Journal of Animal Reproduction and Biotechnology 2020; 35(1): 94-101
Published online March 31, 2020
Copyright © The Korean Society of Animal Reproduction and Biotechnology.
Na-Hyeon Jung1,#, Sang-Hwan Kim2,#, Dae-Seung Kim1 and Jong-Taek Yoon2,3,*
1Major in the Animal Biotechnology, Graduate School of Future Convergence Technology, Hankyong National University, Anseong 17579, Korea
2Institute of Genetic Engineering, Hankyong National University, Anseong 17579, Korea
3Department of Animal Life Science, Hankyong National University, Anseong 17579, Korea
In the early development of parthenogenetic embryo, cytoplasm and nucleic acid fragmentation may be a cause of lower embryo development. The purpose of this study was to evaluate whether embryonic development and apoptosis factors can be reduced by controlling the in-vitro culture environment by the addition of hormones, pregnancy serum and uterine milk. Our study showed that the activity of Casp-3 increased within the cytoplasm when artificially used hormones to induce the incubation environment, and PCNA's manifestation was low. However, the addition of pregnant serum appeared to lower the Casp-3 activity compared to the other groups. In addition, MMP-9 activity was increased and early embryo development and cytoplasmic fidelity were also increased. Therefore, the results of the present study showed that the use of gestational serum in the development of parthenogenetic embryo inhibit apoptosis and increases cytoplasmic reorganization by natural environmental control in in vitro culture.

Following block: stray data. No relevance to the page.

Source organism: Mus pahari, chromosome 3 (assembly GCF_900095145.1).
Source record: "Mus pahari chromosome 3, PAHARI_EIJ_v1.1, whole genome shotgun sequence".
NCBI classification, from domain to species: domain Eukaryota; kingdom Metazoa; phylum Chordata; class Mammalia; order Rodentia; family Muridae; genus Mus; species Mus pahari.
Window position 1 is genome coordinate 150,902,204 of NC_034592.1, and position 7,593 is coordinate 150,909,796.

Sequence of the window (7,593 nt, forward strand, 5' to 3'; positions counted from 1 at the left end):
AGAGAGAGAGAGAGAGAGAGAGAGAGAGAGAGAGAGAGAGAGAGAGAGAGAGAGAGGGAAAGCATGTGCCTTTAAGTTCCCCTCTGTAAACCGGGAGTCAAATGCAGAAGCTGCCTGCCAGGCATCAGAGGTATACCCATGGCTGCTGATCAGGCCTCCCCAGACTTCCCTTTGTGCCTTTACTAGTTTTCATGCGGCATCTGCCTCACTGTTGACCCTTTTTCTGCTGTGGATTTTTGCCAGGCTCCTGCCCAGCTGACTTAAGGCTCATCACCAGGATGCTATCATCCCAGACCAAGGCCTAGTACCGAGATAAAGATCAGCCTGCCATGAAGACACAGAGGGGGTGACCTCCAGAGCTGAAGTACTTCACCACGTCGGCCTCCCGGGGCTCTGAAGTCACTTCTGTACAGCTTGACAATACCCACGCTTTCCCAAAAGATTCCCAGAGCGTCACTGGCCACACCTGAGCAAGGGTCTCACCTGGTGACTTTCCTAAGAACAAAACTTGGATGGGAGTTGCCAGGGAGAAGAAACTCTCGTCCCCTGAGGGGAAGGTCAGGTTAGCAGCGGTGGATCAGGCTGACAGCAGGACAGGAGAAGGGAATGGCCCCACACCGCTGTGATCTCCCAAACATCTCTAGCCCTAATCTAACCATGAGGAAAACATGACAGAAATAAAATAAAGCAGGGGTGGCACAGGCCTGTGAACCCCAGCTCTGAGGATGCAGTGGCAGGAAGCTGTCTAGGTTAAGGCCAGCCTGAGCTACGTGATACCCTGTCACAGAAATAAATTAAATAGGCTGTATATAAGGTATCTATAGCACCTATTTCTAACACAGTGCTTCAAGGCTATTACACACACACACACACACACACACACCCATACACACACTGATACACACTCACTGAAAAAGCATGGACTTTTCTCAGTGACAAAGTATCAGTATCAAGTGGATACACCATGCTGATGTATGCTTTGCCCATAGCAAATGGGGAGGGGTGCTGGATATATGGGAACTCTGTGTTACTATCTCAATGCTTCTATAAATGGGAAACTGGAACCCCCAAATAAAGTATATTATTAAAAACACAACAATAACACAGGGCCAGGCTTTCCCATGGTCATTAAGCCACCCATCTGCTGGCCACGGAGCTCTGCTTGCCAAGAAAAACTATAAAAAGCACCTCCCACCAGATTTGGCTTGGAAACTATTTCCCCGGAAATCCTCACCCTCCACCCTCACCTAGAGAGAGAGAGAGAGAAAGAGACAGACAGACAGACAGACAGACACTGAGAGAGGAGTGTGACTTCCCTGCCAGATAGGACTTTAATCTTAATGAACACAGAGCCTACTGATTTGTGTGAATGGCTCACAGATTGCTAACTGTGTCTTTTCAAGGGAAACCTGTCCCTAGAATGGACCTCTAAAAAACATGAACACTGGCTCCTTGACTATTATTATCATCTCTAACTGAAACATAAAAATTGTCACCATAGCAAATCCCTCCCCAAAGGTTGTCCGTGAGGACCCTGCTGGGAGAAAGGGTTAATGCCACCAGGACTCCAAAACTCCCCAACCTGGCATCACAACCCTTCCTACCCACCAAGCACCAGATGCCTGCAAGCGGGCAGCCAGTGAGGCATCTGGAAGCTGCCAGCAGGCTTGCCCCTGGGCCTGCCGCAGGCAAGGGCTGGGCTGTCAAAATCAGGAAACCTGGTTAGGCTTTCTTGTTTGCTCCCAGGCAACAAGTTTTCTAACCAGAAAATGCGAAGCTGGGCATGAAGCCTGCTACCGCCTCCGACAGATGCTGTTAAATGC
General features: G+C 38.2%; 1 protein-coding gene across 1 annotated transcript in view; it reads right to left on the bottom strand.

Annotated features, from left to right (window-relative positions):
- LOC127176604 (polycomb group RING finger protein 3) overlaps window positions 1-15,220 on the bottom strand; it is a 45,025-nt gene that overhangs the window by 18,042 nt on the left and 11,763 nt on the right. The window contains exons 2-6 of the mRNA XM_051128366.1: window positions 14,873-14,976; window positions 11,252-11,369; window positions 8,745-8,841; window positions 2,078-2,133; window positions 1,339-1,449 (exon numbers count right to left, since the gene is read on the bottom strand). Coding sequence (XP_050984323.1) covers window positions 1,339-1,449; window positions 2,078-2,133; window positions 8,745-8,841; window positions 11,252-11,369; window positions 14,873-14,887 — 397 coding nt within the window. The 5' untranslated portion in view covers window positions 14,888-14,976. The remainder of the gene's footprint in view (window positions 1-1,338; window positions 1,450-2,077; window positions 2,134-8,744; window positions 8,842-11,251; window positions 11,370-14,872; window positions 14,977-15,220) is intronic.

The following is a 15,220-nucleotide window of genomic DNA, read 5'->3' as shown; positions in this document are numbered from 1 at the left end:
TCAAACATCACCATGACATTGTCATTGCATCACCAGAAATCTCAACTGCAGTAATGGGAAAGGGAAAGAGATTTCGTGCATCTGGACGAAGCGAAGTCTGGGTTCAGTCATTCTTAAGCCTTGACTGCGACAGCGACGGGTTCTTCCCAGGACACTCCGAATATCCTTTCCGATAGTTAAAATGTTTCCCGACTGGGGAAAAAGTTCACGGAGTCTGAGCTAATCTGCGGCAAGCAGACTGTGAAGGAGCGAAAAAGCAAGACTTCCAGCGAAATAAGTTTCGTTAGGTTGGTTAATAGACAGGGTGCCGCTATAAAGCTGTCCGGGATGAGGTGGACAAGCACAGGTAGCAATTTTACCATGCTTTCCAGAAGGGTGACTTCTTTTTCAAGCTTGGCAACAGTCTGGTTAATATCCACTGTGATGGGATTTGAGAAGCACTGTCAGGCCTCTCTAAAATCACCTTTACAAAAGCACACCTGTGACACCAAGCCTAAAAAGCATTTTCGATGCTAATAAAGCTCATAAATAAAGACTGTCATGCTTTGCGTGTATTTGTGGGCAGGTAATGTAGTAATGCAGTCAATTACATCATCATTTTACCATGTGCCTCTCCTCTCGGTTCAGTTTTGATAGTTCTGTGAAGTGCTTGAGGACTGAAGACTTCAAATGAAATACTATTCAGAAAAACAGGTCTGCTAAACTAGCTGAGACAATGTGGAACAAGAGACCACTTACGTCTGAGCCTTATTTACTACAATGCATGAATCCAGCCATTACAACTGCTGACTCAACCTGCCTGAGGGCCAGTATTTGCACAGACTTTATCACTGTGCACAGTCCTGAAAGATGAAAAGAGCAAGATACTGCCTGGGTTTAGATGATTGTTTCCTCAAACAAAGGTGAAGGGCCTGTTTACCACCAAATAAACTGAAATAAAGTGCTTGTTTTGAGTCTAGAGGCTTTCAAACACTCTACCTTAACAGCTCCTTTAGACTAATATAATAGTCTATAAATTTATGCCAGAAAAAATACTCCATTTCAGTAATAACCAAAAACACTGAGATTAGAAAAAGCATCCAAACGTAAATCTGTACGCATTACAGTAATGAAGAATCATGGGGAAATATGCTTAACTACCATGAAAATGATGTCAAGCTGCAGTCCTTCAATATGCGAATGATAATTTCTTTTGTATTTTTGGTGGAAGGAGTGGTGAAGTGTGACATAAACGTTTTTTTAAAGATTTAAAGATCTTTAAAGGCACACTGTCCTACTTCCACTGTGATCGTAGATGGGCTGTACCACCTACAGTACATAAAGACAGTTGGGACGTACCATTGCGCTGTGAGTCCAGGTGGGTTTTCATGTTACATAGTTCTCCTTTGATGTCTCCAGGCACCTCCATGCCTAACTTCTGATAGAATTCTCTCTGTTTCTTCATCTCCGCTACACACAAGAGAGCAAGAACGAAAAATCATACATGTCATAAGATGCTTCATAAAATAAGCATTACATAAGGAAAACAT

Keywords: apoptosis, cell division, extracellular matrix, parthenogenetic, porcine
Studies of the parthenogenetic embryo can maintain the female’s own genetic characteristics, in addition, it is used as an important data in various fields such as cytoplasmic activity, production of autologous stem cells, and mitochondrial action (Azuma et al., 2002; Yeo et al., 2014; Son et al., 2015; Park et al., 2016). The occurrence of Parthenogenetic embryo is known to be activated by combining the polar bodies of mature oocytes by chemical or physical methods, and is produced by increasing free Ca+ to induce cytoplasm activity or by fusion the nucleus by electrical stimulation (Ma et al., 2005; Yi and Park, 2005). Especially, the study of the maintenance of cytoplasmic skeleton due to the activity of cytochalasin B (CB) in parthenogenesis process is very important for the study of the maintenance of cytoplasm activity after nuclear binding and binding (Kaufman, 1983; Bing et al., 2003). However, when embryonic cells in parthenogenetic embryos developmental, errors in cell division occur during nuclear binding or